Polynomials - using Newton's method, or not?

I have to find a root of polynomial of degree $$n\ge2$$. I need to write code to calculate the root for different values of $$n$$. Only 1 real positive solution is needed.

I can use general Newton's method for all degrees, or only for 5th+, and for 2,3 and 4 I can use algebraic formulas that solve quadratic, cubic and quartic equations. Since algebraic formulas need to use sqrt, acos and similar functions - does it make sense at all to use algebraic formulas - or is it better to use Newton's method for all degrees? I guess the latter will actually be faster?

This is my equation:

$$\frac{1}{(b_1x + 1)} + \frac{1}{(b_2x + 1)} + ... + \frac{1}{(b_nx + 1)} -k = 0$$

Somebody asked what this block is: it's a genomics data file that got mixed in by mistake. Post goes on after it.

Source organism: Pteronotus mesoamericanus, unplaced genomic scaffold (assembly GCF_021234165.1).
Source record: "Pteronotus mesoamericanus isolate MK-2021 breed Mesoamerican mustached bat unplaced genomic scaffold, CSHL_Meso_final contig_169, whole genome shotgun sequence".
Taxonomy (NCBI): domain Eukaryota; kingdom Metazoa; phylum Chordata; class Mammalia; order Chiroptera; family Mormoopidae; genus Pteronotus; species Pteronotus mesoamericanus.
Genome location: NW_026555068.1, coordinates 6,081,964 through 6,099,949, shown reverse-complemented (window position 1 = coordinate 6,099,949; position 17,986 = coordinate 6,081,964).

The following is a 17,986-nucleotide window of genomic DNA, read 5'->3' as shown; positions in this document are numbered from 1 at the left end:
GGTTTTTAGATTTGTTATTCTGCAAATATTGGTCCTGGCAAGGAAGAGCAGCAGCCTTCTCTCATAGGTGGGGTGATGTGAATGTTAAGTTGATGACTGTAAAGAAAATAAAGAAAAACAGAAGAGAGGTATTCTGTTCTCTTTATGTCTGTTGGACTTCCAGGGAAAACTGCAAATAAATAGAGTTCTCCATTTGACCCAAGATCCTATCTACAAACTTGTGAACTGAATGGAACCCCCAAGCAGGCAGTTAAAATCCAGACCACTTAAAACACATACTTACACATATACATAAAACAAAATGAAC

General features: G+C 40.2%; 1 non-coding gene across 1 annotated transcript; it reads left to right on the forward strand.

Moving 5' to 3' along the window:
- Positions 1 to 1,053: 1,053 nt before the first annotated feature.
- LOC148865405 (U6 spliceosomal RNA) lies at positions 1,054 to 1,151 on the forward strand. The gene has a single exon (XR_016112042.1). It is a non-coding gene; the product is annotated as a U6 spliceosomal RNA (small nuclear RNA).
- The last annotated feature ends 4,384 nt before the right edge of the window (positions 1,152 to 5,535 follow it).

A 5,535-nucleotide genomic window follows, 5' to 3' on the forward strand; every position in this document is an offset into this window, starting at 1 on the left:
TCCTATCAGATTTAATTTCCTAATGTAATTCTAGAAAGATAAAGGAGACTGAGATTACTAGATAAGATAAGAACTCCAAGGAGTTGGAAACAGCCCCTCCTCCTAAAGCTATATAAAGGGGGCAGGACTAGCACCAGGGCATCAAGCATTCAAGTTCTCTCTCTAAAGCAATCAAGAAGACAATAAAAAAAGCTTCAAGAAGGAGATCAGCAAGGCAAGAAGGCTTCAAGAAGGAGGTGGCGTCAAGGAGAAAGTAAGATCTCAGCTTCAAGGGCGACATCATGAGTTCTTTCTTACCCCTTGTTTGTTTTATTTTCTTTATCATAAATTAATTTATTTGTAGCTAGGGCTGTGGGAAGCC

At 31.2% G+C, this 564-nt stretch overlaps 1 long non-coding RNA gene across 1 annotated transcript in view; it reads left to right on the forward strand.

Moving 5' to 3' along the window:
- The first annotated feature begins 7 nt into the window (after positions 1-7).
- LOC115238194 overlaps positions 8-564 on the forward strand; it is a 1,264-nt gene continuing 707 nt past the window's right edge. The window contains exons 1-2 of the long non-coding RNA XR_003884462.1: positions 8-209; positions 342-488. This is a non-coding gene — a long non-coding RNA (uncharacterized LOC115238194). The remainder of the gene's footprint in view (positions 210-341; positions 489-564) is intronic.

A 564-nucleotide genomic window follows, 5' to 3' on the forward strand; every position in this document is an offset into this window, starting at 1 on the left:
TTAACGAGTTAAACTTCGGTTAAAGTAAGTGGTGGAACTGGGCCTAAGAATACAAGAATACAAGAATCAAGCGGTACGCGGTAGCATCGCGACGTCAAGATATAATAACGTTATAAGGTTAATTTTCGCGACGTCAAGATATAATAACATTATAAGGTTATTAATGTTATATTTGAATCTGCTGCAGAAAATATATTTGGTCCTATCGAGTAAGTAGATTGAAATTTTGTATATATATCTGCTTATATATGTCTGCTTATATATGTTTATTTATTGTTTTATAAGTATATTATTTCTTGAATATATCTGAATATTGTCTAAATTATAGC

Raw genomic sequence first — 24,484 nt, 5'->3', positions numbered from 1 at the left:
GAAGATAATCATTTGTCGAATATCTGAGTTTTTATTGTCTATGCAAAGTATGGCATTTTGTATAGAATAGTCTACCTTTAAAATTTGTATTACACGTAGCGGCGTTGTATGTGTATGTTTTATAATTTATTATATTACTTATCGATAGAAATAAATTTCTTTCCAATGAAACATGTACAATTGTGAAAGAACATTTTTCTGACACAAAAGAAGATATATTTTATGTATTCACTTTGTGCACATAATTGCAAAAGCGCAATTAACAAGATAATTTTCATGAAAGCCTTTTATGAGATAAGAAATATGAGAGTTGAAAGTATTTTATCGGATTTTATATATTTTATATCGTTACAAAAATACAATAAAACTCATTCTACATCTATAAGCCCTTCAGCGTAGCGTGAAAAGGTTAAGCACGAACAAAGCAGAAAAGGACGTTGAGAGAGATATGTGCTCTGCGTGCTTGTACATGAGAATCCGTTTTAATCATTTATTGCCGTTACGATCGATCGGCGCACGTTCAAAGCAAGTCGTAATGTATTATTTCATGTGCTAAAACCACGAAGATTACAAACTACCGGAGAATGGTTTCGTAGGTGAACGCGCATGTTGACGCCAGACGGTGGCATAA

and constraints:

$$1 \leq k0$$

e.g. for $$n=3$$:

$$b_1 b_2 b_3 (-k)x^3 +\left(b_1 b_2+b_3 b_2+b_1 b_3- b_1 b_2 k-b_3 b_2 k-b_1 b_3 k\right)x^2 + \left(2 b_1+2 b_2+2 b_3-b_1 k-b_2 k-b_3 k\right)x + 3-k =0$$

which can be written as

$$\sum_{i=0}^n(n-i-k)\binom{\{b_1,...,b_n\}}{i}x^i=0.$$

• Is the question how to find the roots of a polynomial the fastest? Jul 23 '19 at 18:40
• Yes - is it faster to use Newton's method for 2nd, 3rd and 4th degree polynomial or is it faster to use quadratic, cubic and quartic equations? Jul 23 '19 at 18:42
• @Apass.Jack I updated equation to be equal to 0 Jul 24 '19 at 12:44
• These are all integral polynomials, might be counting something, it possible you have rational roots in which case use the rational roots theorem and be done precisely and quickly. Jul 24 '19 at 12:44
• @Algeboy I need only one positive real solution. I will update question. Jul 24 '19 at 12:45

The sum goes to infinity at x = -1 / $$b_i$$. Between $$b_i$$ and $$b_{I+1}$$ it is continuous. So each of these intervals contains a point wher the sum of fractions equals k. Go from there.